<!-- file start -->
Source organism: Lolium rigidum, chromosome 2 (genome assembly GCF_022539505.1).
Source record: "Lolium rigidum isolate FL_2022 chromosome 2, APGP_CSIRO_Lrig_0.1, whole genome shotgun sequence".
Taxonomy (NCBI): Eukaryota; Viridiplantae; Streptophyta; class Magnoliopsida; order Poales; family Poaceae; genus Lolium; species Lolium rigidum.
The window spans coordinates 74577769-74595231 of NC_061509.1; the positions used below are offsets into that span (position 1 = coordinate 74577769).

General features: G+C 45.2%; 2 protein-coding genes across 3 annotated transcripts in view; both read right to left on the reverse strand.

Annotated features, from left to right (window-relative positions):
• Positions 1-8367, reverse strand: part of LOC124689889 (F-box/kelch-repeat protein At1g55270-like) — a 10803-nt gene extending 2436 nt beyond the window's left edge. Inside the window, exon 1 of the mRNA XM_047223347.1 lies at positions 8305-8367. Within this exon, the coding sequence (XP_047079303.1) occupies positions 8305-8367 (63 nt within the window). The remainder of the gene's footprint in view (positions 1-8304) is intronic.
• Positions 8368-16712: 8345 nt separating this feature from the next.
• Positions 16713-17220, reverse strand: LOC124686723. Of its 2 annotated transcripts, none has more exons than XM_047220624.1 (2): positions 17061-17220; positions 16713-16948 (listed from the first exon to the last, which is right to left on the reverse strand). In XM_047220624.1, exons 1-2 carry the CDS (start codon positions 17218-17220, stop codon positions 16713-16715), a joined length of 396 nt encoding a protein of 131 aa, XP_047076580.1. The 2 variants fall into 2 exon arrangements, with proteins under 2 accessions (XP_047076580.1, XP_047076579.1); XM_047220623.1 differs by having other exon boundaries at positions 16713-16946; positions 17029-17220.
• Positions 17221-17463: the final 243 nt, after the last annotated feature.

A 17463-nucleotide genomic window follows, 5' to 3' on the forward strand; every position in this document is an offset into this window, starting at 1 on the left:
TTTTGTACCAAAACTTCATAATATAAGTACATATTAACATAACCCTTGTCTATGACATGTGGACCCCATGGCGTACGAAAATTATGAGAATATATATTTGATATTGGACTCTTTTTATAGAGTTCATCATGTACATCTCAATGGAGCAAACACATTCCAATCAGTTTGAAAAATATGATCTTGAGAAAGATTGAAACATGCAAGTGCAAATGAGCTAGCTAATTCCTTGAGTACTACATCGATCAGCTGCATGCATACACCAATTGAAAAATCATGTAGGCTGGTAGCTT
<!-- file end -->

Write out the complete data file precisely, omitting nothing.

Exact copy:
Source organism: Lolium rigidum, chromosome 2 (genome assembly GCF_022539505.1).
Source record: "Lolium rigidum isolate FL_2022 chromosome 2, APGP_CSIRO_Lrig_0.1, whole genome shotgun sequence".
Taxonomy (NCBI): Eukaryota; Viridiplantae; Streptophyta; class Magnoliopsida; order Poales; family Poaceae; genus Lolium; species Lolium rigidum.
The window spans coordinates 74577769-74595231 of NC_061509.1; the positions used below are offsets into that span (position 1 = coordinate 74577769).

General features: G+C 45.2%; 2 protein-coding genes across 3 annotated transcripts in view; both read right to left on the reverse strand.

Annotated features, from left to right (window-relative positions):
• Positions 1-8367, reverse strand: part of LOC124689889 (F-box/kelch-repeat protein At1g55270-like) — a 10803-nt gene extending 2436 nt beyond the window's left edge. Inside the window, exon 1 of the mRNA XM_047223347.1 lies at positions 8305-8367. Within this exon, the coding sequence (XP_047079303.1) occupies positions 8305-8367 (63 nt within the window). The remainder of the gene's footprint in view (positions 1-8304) is intronic.
• Positions 8368-16712: 8345 nt separating this feature from the next.
• Positions 16713-17220, reverse strand: LOC124686723. Of its 2 annotated transcripts, none has more exons than XM_047220624.1 (2): positions 17061-17220; positions 16713-16948 (listed from the first exon to the last, which is right to left on the reverse strand). In XM_047220624.1, exons 1-2 carry the CDS (start codon positions 17218-17220, stop codon positions 16713-16715), a joined length of 396 nt encoding a protein of 131 aa, XP_047076580.1. The 2 variants fall into 2 exon arrangements, with proteins under 2 accessions (XP_047076580.1, XP_047076579.1); XM_047220623.1 differs by having other exon boundaries at positions 16713-16946; positions 17029-17220.
• Positions 17221-17463: the final 243 nt, after the last annotated feature.

A 17463-nucleotide genomic window follows, 5' to 3' on the forward strand; every position in this document is an offset into this window, starting at 1 on the left:
TTTTGTACCAAAACTTCATAATATAAGTACATATTAACATAACCCTTGTCTATGACATGTGGACCCCATGGCGTACGAAAATTATGAGAATATATATTTGATATTGGACTCTTTTTATAGAGTTCATCATGTACATCTCAATGGAGCAAACACATTCCAATCAGTTTGAAAAATATGATCTTGAGAAAGATTGAAACATGCAAGTGCAAATGAGCTAGCTAATTCCTTGAGTACTACATCGATCAGCTGCATGCATACACCAATTGAAAAATCATGTAGGCTGGTAGCTT